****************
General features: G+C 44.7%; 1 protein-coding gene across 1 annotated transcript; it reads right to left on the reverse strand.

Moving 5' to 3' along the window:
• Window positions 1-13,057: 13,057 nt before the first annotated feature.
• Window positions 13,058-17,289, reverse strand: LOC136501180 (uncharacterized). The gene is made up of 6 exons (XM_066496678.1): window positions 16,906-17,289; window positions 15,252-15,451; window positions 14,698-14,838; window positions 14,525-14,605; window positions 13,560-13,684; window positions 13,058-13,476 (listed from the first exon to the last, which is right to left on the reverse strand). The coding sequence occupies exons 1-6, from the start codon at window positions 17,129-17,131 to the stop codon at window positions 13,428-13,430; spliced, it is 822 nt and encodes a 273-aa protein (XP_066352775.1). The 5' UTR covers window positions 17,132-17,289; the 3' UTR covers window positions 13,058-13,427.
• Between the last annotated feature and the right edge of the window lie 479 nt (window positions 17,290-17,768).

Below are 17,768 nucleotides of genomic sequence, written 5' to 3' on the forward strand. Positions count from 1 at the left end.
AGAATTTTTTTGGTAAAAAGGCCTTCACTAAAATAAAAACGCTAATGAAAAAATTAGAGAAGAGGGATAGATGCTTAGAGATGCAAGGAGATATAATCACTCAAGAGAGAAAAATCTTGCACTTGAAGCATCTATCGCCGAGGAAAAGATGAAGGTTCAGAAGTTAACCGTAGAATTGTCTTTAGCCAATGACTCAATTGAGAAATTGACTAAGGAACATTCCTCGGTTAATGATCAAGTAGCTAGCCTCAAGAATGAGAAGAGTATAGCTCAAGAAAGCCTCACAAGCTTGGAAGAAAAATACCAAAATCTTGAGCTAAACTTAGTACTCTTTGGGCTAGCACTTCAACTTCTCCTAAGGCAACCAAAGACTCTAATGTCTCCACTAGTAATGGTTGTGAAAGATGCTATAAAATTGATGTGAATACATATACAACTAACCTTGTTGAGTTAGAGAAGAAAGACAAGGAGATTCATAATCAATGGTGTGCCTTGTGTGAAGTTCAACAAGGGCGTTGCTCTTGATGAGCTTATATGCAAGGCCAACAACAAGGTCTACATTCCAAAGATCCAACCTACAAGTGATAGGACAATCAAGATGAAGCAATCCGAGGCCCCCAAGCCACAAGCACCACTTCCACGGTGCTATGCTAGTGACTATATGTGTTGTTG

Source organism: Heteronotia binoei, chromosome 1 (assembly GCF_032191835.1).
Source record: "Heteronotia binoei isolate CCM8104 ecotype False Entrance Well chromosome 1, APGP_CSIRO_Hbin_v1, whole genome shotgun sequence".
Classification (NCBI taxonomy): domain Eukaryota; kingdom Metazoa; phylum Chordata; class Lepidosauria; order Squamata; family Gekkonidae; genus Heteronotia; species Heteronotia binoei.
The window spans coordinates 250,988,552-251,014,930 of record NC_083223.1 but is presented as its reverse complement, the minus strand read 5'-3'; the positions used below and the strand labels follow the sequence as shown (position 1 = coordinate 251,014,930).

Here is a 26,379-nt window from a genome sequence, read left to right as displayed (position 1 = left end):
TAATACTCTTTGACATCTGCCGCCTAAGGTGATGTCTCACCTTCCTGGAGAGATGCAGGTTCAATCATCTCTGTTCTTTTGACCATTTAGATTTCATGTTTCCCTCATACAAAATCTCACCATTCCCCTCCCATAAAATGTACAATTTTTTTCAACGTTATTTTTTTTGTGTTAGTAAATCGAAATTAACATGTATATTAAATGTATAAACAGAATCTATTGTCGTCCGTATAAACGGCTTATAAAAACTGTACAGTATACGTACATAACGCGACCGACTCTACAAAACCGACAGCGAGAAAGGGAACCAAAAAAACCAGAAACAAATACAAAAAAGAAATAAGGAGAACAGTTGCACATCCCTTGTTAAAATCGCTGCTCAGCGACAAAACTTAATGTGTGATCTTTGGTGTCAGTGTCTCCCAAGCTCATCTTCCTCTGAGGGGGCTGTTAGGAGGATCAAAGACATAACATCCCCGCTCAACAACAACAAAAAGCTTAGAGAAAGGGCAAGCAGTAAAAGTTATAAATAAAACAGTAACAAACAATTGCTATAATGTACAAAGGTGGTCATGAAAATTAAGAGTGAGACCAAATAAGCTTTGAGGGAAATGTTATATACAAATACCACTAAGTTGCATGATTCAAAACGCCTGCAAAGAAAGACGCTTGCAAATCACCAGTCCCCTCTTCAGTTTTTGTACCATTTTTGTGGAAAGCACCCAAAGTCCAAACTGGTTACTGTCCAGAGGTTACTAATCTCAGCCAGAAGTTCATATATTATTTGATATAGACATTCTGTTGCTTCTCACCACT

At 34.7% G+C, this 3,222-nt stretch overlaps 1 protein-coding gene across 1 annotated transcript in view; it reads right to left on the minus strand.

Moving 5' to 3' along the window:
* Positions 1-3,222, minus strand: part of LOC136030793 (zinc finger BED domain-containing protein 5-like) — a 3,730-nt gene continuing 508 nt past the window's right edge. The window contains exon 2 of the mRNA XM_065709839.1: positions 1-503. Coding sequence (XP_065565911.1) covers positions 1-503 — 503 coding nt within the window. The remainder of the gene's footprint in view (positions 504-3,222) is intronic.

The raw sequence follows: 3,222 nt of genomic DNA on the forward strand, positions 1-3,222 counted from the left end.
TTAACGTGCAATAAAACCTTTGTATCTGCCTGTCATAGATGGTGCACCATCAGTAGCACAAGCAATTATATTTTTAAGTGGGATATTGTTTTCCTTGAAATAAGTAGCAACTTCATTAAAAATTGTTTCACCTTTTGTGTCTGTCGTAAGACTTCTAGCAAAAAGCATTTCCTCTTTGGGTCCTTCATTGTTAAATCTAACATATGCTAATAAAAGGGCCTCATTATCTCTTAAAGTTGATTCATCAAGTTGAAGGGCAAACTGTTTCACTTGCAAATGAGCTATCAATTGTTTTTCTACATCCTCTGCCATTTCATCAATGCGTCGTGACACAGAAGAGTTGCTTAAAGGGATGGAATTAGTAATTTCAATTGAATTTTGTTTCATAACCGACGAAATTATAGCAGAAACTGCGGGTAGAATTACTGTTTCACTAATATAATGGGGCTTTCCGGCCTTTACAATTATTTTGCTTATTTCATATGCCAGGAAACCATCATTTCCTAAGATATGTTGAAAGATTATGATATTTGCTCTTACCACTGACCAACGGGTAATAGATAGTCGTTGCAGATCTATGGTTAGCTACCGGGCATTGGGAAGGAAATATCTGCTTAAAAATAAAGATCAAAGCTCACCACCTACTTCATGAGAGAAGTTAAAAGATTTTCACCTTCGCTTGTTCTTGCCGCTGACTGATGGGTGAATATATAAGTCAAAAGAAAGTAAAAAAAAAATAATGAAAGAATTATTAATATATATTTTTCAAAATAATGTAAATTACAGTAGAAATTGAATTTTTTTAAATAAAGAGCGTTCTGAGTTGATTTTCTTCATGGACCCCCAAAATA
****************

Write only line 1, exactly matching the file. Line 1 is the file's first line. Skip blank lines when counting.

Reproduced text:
General features: G+C 44.7%; 1 protein-coding gene across 1 annotated transcript; it reads right to left on the reverse strand.